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Defend Against Destructive Ransomware and CryptoLocker Malware

Robert Bruce

Posted by Robert Bruce
June 24, 2014

In the classic short story “The Ransom of Red Chief” by O. Henry, a spoiled brat is kidnapped by two inept crooks who become so rattled by the boy’s unruly behavior that they eventually pay to have him taken back by his parents. Unfortunately, having your computer taken over by ransomware is no laughing matter, and any money that changes hands will only be going to the cyber criminals, not to you. So, what is this so called ransomware, what do you do if it invades your computer, and (most importantly) what preventive measures should be taken to avoid it?

What is Ransomware?

For years now, hackers and cyber criminals have been wreaking havoc online by stealing data and using it for financial gain. Others have simply engaged in pure vandalism. So now, in addition to theft and malicious destruction of property, you can add kidnapping and extortion to their rap sheets.

Ransomware takes malware to the next level. Like some malware, ransomware makes your computer unusable, but it also encrypts your data making it much more difficult to remove than simple malware. Then it demands some form of payment, a ransom, in return for that data and presumably your computer’s functionality. If that isn’t scary enough, a version of ransomware called CryptoLocker fills the victim’s screen with an alarming note, which appears to be from a law enforcement agency. The notice claims they have committed some type of cybercrime and must pay a fine currently ranging up to $1,000. Fail to pay, the notice says, and you are going to jail. (No legitimate law enforcement agency would ever send such a message.)

Ransomware screenshot image

Usually, the ransomware infects via a computer worm that enters through an email. CryptoLocker, for example, hides in a zip file attached to an email that pretends to be from a legitimate source. Cryptowall, a newer variation of CryptoLocker, disguises itself in online ads, a style of attack known as malvertising. When an unsuspecting victim clicks on the infected ad, the virus checks their computer for unpatched media players from Java, Flash, or Silverlight and then exploits those holes and installs the ransomware.  For more detail on CryptoLocker, Cryptowall, and another cousin—Cryptodefense—see this blog post from Cisco.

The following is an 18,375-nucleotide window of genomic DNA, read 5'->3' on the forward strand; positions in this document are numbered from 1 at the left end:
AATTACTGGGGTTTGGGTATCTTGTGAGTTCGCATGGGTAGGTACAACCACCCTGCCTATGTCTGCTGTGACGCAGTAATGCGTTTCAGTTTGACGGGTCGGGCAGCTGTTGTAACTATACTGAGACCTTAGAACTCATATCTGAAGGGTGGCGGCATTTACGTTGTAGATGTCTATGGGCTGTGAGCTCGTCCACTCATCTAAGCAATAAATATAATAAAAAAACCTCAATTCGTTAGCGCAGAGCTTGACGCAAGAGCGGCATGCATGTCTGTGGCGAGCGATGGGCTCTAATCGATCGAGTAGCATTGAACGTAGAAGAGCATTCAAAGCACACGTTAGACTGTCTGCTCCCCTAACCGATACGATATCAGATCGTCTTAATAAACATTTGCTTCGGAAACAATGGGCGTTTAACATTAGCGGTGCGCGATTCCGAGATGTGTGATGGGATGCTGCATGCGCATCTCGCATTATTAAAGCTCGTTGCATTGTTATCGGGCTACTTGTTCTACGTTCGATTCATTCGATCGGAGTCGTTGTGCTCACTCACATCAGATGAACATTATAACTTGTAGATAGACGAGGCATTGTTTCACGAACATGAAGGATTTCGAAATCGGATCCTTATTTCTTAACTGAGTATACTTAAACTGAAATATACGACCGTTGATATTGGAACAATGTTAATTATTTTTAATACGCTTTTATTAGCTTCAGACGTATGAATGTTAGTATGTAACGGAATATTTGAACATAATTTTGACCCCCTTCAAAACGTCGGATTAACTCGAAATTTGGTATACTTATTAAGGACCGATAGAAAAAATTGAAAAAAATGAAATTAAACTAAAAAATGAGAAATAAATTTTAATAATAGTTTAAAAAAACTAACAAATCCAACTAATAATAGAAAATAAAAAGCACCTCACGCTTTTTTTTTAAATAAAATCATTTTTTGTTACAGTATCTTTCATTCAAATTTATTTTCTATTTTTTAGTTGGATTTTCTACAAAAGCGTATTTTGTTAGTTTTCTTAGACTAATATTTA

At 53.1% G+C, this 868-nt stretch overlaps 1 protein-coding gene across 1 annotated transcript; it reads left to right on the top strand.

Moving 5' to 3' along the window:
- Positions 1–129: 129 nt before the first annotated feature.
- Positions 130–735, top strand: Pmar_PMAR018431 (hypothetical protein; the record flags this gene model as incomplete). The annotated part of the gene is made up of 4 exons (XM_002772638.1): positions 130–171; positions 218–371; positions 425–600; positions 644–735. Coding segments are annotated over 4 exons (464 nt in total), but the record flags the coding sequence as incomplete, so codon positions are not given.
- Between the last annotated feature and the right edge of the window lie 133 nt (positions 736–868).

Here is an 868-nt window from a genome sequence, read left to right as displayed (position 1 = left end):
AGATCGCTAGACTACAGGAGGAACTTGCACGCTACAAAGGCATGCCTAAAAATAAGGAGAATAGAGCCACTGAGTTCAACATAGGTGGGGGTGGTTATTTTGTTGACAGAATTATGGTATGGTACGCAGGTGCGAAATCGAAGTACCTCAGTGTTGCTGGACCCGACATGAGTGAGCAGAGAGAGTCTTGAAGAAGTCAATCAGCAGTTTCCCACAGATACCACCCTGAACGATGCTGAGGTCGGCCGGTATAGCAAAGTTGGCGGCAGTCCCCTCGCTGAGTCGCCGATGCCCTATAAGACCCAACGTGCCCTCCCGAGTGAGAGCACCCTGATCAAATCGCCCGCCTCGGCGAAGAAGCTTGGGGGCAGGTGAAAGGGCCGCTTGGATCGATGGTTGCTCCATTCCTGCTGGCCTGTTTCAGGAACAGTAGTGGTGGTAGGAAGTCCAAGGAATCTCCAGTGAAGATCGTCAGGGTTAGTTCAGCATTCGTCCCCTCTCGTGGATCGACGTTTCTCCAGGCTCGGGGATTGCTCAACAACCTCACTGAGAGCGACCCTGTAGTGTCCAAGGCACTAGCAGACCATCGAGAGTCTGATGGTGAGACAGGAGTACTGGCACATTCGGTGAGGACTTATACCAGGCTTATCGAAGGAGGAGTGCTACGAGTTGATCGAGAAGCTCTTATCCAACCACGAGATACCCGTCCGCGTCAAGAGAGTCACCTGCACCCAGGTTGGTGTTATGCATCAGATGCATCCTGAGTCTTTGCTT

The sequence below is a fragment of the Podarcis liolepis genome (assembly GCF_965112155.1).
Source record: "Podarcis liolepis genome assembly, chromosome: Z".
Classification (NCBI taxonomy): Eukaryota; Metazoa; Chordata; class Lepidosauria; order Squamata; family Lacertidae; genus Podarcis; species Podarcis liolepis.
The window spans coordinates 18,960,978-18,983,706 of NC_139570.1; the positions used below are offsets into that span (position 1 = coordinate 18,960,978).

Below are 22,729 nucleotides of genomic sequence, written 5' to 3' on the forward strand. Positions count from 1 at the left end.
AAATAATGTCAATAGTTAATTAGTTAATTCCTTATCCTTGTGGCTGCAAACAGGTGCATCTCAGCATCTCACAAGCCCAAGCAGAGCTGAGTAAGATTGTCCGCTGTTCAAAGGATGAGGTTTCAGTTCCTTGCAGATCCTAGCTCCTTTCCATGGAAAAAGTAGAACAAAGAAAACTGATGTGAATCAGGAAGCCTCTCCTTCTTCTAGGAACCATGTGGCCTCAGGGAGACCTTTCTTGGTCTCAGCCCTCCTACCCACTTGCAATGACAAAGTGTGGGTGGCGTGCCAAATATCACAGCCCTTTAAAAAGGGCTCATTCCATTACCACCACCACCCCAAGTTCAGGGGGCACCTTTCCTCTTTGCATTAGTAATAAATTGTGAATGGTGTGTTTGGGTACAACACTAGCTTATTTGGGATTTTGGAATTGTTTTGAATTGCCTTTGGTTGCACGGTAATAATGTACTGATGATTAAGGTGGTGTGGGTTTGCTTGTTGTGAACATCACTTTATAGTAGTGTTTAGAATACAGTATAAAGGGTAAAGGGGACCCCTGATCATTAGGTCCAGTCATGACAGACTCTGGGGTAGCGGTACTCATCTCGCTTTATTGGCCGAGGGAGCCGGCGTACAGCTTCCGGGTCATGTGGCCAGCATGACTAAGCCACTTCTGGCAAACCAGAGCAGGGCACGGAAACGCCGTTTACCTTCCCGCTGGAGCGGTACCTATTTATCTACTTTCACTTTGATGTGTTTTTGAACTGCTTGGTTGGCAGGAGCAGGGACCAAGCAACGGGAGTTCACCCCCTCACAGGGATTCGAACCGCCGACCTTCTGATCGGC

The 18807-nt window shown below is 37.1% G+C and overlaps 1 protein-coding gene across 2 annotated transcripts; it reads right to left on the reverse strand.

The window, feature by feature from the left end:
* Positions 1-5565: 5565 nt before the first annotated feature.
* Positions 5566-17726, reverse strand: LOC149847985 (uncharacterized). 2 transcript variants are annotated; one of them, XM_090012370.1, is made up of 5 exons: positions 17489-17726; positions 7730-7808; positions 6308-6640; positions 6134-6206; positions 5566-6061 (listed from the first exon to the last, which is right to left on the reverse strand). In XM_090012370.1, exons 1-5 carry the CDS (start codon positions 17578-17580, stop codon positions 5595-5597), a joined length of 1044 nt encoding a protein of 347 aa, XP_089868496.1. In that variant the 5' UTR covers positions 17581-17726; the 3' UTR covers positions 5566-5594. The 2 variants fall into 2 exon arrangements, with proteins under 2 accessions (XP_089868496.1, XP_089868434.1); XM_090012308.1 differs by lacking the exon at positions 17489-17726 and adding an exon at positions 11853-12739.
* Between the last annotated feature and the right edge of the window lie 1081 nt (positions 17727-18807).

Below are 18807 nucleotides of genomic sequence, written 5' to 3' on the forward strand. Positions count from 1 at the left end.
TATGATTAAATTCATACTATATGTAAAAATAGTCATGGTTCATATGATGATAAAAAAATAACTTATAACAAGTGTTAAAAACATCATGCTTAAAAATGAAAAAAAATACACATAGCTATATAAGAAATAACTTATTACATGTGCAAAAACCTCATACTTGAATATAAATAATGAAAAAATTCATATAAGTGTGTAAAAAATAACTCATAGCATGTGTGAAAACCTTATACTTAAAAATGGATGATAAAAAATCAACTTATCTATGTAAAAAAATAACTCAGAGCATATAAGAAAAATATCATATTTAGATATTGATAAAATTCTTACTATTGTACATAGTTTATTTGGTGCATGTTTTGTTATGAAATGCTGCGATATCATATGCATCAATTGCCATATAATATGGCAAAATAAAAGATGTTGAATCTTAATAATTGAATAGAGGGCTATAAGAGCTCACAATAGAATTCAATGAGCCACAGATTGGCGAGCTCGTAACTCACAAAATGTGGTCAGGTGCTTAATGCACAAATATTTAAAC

Recently, the FBI, in conjunction with other international law enforcement agencies, tracked and shut down a major CryptoLocker source. However, the U.S. Department of Justice warns that CryptoLocker and its mutant varieties are far from dead and urges caution. Here is a very valuable link to the FBI’s online security page.

Jacked! Now What?

First, don’t pay the ransom. According to Microsoft’s malware protection center, there is no guarantee that paying the ransom will return your computer to a usable state. Plus, the threat of prosecution is completely bogus.

Because ransomware is so nasty, it is much better to prevent it than to cure it. That said, in some cases, it can be removed by you. Some infections may require professional help. Either way, if you have a good data backup and disaster recovery plan in place, the prognosis for recovery is much better. In a worst case scenario, you may have to completely wipe your hard drive, and if that happens you will be glad you (or your managed services provider) performed regular and thorough data backups. Here are two informative links on ransomware removal:

How Do I Avoid This Mess?

Backup everything. I know that technically this is not an avoidance maneuver, but it really is so important that it bears repeating (nagging about). Always run a good antivirus tool. Keep your Operating System and browser components, like Java and Adobe, updated.

Be very careful what you open. I don’t open unfamiliar emails and I treat every attachment like it has the bubonic plague until I scan it with anti-virus software. This is just common sense, and most people are savvy enough now not to open unknown attachments, but hackers are getting very good at impersonating legitimate sources.

The FBI reports instances of malware and ransomware trying to impersonate the Department of Homeland Security, the U.S. Postal Service, independent delivery services, and even the FBI itself. So, follow President Reagan’s advice during the Cold War—trust but verify. Oh, and did I mention backup your data? 

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Robert Bruce

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